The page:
Response: Critique of McLuhan’s Technological determinism viewpoint or lack of one thereof

Cana’s assertion that McLuhan lacks a point is a bit harsh. But it is true that there are inconsistencies (which he could have helped) and certainly instances where it cannot be properly applied to media today (which he could not have foreseen).

Cana’s biggest argument is that McLuhan does not allow for the process of innovation to be considered as an extension of man, only the medium. Of course, this is a “chicken or the egg” kind of argument. While McLuhan is arguing that media shapes a (supposedly) helpless humanity, Cana argues that the very process of innovation – and the process in which content for a particular medium is defined – is shaped by humanity itself. It’s a fairly obvious assertion, plus, I think we’re all a little more comfortable with it. I mean, it’s nicer to feel in control of your destiny than a helpless pawn to the forces of media, right?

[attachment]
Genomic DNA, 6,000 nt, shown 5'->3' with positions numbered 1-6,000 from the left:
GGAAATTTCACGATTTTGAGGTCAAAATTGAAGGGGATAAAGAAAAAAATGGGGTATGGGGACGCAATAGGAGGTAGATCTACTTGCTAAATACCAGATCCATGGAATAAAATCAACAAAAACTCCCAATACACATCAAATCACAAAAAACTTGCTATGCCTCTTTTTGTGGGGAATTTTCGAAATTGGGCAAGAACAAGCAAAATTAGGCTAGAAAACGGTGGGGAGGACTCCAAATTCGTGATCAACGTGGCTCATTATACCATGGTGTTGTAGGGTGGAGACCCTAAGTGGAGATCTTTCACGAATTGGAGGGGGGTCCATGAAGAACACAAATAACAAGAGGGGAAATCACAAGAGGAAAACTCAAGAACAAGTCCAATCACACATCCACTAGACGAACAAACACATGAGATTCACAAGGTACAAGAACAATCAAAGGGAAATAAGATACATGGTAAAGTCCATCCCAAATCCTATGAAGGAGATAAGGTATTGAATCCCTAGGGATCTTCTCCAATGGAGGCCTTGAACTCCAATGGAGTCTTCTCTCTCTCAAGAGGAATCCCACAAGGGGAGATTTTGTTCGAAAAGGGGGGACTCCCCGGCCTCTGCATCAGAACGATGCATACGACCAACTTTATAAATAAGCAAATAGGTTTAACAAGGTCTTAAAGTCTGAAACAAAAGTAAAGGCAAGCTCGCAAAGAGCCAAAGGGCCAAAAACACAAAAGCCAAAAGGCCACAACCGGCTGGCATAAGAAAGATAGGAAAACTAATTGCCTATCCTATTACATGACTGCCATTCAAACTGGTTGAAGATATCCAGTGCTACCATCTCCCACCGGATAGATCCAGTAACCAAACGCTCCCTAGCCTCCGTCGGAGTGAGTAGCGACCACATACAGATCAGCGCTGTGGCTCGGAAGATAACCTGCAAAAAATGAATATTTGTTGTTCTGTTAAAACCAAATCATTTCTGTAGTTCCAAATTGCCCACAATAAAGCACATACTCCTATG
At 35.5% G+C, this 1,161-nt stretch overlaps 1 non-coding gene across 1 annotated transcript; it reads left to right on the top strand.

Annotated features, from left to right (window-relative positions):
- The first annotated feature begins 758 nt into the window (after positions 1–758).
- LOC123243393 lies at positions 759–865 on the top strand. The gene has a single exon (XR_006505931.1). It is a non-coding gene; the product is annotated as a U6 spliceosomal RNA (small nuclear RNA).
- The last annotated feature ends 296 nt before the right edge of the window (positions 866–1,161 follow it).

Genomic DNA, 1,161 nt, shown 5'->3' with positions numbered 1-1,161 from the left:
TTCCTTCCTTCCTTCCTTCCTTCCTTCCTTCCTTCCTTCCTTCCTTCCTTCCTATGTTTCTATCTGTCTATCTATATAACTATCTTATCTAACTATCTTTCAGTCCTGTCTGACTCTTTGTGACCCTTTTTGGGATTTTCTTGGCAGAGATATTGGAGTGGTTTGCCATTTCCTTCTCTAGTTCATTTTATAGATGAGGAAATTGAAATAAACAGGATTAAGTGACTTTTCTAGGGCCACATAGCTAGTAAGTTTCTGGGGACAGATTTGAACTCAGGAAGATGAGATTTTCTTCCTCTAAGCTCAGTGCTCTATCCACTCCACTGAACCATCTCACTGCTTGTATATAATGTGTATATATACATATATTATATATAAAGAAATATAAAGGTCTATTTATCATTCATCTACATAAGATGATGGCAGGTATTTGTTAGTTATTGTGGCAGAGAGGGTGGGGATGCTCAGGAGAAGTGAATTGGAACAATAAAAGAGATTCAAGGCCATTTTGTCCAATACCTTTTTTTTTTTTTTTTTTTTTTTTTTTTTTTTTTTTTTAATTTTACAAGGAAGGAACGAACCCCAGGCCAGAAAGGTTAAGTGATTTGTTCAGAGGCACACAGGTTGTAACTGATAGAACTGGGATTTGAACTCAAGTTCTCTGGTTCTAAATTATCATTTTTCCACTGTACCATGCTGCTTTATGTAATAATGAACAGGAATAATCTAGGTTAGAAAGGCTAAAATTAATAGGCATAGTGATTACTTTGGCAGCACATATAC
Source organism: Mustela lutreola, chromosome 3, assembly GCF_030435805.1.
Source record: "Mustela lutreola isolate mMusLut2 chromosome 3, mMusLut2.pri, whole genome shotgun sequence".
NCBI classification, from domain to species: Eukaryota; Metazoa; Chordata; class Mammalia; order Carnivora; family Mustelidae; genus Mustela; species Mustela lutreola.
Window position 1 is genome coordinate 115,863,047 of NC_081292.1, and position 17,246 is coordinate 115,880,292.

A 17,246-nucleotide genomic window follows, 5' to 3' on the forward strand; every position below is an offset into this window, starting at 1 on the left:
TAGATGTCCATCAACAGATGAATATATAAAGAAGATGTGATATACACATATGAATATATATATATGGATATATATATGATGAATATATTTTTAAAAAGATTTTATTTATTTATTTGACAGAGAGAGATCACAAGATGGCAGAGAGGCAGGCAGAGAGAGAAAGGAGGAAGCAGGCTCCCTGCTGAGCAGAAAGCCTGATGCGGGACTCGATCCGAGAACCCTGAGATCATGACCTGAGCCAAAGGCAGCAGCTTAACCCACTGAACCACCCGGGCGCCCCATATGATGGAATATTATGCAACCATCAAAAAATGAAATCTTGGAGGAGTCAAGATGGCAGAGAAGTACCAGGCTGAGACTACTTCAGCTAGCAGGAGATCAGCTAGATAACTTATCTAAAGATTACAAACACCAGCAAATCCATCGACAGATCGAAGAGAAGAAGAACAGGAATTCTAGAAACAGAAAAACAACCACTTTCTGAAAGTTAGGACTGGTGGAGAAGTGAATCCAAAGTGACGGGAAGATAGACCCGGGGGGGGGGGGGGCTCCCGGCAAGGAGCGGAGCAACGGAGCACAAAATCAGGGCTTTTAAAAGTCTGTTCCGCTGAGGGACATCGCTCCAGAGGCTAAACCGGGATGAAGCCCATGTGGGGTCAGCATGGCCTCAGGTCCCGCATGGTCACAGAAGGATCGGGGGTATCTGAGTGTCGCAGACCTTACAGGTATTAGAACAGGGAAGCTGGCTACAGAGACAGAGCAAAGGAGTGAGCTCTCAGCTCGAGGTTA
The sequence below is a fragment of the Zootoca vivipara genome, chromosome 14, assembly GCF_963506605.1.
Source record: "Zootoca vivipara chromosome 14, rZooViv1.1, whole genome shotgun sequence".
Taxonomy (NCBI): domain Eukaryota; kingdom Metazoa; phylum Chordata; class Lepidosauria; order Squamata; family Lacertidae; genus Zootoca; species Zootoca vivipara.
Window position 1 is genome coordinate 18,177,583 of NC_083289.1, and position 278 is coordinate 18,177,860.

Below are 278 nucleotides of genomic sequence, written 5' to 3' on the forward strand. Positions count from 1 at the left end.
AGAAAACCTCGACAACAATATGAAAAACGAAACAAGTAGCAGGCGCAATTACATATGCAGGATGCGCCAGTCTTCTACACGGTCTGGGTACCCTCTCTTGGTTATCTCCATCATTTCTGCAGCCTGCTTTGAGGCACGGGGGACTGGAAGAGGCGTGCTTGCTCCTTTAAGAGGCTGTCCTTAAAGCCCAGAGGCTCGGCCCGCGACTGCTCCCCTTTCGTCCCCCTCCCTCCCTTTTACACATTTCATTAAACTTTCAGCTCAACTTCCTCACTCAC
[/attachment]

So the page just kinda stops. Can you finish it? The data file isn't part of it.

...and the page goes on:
Secondly, the issue of contextual content is huge. McLuhan obviously concedes that different media have different forms of content in his “hot” or “cold” argument, but Cana further asserts this in probably the most important (and my favorite) passage: “…it is the face or the posture of JFK or Nixon that makes a difference on how they are viewed on TV.”

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